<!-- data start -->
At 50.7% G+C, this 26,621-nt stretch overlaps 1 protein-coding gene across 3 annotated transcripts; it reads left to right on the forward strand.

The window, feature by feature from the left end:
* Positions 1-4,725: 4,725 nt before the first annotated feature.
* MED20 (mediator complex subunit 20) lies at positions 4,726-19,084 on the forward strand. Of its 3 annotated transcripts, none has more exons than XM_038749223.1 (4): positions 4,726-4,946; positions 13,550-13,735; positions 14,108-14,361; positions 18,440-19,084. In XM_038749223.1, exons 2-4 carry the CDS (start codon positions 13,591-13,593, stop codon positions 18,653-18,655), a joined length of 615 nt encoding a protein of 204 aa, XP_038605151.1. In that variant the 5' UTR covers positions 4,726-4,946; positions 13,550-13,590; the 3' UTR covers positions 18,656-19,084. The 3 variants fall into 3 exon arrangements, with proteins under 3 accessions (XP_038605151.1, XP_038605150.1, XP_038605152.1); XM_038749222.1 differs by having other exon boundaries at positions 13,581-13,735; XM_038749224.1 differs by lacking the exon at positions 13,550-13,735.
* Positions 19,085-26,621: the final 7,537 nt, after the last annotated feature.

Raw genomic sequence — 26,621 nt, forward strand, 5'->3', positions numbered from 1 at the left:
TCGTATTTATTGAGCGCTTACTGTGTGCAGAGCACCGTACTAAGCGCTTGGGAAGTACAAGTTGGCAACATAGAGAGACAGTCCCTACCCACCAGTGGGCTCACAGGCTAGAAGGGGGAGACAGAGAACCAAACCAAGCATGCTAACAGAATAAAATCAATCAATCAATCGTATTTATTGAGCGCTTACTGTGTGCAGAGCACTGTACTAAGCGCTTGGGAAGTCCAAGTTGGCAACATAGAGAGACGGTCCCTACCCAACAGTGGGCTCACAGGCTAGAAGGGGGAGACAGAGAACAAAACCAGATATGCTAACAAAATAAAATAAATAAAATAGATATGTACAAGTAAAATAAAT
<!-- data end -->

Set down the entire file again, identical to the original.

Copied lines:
At 50.7% G+C, this 26,621-nt stretch overlaps 1 protein-coding gene across 3 annotated transcripts; it reads left to right on the forward strand.

The window, feature by feature from the left end:
* Positions 1-4,725: 4,725 nt before the first annotated feature.
* MED20 (mediator complex subunit 20) lies at positions 4,726-19,084 on the forward strand. Of its 3 annotated transcripts, none has more exons than XM_038749223.1 (4): positions 4,726-4,946; positions 13,550-13,735; positions 14,108-14,361; positions 18,440-19,084. In XM_038749223.1, exons 2-4 carry the CDS (start codon positions 13,591-13,593, stop codon positions 18,653-18,655), a joined length of 615 nt encoding a protein of 204 aa, XP_038605151.1. In that variant the 5' UTR covers positions 4,726-4,946; positions 13,550-13,590; the 3' UTR covers positions 18,656-19,084. The 3 variants fall into 3 exon arrangements, with proteins under 3 accessions (XP_038605151.1, XP_038605150.1, XP_038605152.1); XM_038749222.1 differs by having other exon boundaries at positions 13,581-13,735; XM_038749224.1 differs by lacking the exon at positions 13,550-13,735.
* Positions 19,085-26,621: the final 7,537 nt, after the last annotated feature.

Raw genomic sequence — 26,621 nt, forward strand, 5'->3', positions numbered from 1 at the left:
TCGTATTTATTGAGCGCTTACTGTGTGCAGAGCACCGTACTAAGCGCTTGGGAAGTACAAGTTGGCAACATAGAGAGACAGTCCCTACCCACCAGTGGGCTCACAGGCTAGAAGGGGGAGACAGAGAACCAAACCAAGCATGCTAACAGAATAAAATCAATCAATCAATCGTATTTATTGAGCGCTTACTGTGTGCAGAGCACTGTACTAAGCGCTTGGGAAGTCCAAGTTGGCAACATAGAGAGACGGTCCCTACCCAACAGTGGGCTCACAGGCTAGAAGGGGGAGACAGAGAACAAAACCAGATATGCTAACAAAATAAAATAAATAAAATAGATATGTACAAGTAAAATAAAT